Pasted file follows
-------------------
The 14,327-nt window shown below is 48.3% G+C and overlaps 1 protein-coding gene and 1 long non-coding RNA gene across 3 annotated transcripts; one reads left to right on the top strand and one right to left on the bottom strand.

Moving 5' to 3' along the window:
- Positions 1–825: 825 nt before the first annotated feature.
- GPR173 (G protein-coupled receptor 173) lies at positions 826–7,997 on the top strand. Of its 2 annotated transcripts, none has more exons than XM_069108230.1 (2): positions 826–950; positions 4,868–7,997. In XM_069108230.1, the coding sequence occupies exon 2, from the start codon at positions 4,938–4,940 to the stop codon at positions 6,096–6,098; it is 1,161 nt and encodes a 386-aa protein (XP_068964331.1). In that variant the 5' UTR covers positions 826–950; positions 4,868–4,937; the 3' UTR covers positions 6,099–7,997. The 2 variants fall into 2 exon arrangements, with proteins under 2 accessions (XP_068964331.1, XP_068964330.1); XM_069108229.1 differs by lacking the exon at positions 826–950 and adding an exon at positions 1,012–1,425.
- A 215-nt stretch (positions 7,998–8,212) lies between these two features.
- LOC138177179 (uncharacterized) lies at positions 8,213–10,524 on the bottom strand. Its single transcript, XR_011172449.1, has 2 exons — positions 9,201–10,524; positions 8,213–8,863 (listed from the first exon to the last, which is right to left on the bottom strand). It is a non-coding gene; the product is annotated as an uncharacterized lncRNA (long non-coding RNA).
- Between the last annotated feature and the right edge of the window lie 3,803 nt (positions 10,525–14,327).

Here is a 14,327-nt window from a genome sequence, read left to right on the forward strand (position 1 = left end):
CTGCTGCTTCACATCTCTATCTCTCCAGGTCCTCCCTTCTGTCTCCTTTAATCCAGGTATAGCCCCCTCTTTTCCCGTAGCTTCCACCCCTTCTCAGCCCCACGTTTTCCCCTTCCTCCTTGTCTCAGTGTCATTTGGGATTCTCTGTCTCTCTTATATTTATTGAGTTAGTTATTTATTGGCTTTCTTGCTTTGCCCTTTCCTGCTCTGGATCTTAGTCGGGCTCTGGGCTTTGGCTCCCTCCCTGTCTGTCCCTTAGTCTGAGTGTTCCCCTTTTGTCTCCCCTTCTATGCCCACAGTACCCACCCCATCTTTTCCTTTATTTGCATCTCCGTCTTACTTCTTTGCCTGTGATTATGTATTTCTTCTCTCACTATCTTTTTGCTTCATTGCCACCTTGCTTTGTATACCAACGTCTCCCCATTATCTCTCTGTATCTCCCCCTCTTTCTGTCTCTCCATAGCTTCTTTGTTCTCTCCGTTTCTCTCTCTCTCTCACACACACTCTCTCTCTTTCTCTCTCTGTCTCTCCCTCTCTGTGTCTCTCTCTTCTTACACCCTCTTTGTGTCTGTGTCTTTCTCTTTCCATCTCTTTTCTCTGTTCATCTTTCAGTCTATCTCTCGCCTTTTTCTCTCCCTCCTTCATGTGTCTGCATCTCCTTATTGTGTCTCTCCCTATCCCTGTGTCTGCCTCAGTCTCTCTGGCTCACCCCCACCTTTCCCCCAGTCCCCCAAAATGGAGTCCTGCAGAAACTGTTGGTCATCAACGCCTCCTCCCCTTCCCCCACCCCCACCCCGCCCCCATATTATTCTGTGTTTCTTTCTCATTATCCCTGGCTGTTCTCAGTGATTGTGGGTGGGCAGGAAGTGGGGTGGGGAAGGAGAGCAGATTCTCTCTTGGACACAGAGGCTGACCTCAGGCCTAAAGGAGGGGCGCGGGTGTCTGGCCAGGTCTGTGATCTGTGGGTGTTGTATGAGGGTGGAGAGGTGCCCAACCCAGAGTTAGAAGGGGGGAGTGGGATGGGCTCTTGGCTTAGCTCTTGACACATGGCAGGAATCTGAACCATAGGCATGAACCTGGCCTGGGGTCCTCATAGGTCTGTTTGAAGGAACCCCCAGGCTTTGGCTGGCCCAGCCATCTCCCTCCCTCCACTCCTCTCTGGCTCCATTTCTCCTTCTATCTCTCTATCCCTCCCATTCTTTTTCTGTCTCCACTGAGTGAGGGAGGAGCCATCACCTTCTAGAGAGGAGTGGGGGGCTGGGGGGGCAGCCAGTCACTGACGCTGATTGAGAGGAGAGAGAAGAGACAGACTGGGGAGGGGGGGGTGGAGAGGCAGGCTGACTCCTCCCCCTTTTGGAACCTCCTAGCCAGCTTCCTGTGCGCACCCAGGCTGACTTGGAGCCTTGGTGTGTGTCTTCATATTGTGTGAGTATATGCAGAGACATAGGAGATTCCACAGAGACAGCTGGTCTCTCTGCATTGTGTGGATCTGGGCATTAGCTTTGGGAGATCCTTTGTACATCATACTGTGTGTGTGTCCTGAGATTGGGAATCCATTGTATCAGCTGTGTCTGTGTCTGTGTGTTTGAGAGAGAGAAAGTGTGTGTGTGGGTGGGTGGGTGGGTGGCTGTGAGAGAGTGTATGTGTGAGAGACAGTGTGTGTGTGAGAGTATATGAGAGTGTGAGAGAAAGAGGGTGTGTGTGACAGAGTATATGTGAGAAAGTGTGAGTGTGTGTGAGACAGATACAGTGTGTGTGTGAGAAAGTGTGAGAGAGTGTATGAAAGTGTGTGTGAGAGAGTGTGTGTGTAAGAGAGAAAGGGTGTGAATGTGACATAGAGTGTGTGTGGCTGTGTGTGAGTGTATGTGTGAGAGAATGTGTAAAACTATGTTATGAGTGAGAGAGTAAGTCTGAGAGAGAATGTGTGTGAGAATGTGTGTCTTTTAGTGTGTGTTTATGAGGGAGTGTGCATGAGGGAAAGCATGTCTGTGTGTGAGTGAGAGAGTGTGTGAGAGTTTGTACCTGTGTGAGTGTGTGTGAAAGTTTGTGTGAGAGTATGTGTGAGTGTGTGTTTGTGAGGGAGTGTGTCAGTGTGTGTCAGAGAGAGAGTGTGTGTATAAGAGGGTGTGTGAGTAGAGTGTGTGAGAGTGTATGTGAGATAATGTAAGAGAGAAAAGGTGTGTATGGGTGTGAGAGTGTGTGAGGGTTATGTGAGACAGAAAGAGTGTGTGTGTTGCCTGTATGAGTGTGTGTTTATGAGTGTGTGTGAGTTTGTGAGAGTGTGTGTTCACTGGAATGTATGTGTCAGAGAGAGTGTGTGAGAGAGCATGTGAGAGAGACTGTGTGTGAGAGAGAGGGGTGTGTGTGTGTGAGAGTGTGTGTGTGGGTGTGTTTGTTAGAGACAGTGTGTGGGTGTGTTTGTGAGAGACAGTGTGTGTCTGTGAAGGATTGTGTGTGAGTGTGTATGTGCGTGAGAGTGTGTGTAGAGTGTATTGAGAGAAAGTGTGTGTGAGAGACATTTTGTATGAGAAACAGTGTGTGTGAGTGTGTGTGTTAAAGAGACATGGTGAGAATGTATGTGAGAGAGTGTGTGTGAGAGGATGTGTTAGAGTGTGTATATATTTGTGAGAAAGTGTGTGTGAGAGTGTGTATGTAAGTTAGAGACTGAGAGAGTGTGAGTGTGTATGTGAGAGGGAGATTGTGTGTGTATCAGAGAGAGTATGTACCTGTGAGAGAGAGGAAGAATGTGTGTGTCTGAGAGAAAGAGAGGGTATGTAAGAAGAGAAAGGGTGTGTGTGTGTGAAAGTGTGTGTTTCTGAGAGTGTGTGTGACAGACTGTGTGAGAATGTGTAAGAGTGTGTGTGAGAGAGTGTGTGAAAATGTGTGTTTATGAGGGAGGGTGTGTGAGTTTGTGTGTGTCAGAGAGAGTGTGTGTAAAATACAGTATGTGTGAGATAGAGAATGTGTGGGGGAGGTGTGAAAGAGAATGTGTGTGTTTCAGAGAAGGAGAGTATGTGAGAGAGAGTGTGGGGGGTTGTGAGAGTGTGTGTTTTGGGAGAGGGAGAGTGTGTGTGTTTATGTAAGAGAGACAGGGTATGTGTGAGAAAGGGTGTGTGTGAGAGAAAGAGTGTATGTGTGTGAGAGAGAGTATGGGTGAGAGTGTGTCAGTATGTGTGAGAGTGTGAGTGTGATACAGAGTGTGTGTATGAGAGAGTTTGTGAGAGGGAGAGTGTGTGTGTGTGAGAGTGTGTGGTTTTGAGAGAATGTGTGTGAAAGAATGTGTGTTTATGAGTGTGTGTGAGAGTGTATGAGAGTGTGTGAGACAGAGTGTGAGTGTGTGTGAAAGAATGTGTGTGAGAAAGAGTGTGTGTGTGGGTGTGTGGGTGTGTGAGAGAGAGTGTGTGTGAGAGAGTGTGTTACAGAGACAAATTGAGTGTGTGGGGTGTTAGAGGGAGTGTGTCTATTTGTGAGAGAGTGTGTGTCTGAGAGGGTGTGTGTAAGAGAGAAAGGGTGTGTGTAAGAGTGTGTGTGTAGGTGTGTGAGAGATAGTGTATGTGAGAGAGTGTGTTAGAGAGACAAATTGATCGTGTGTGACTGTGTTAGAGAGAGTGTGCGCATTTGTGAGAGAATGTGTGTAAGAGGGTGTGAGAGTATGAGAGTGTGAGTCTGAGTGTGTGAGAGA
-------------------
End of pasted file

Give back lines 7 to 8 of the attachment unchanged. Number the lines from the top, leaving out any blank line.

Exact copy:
- Between the last annotated feature and the right edge of the window lie 3,803 nt (positions 10,525–14,327).

Here is a 14,327-nt window from a genome sequence, read left to right on the forward strand (position 1 = left end):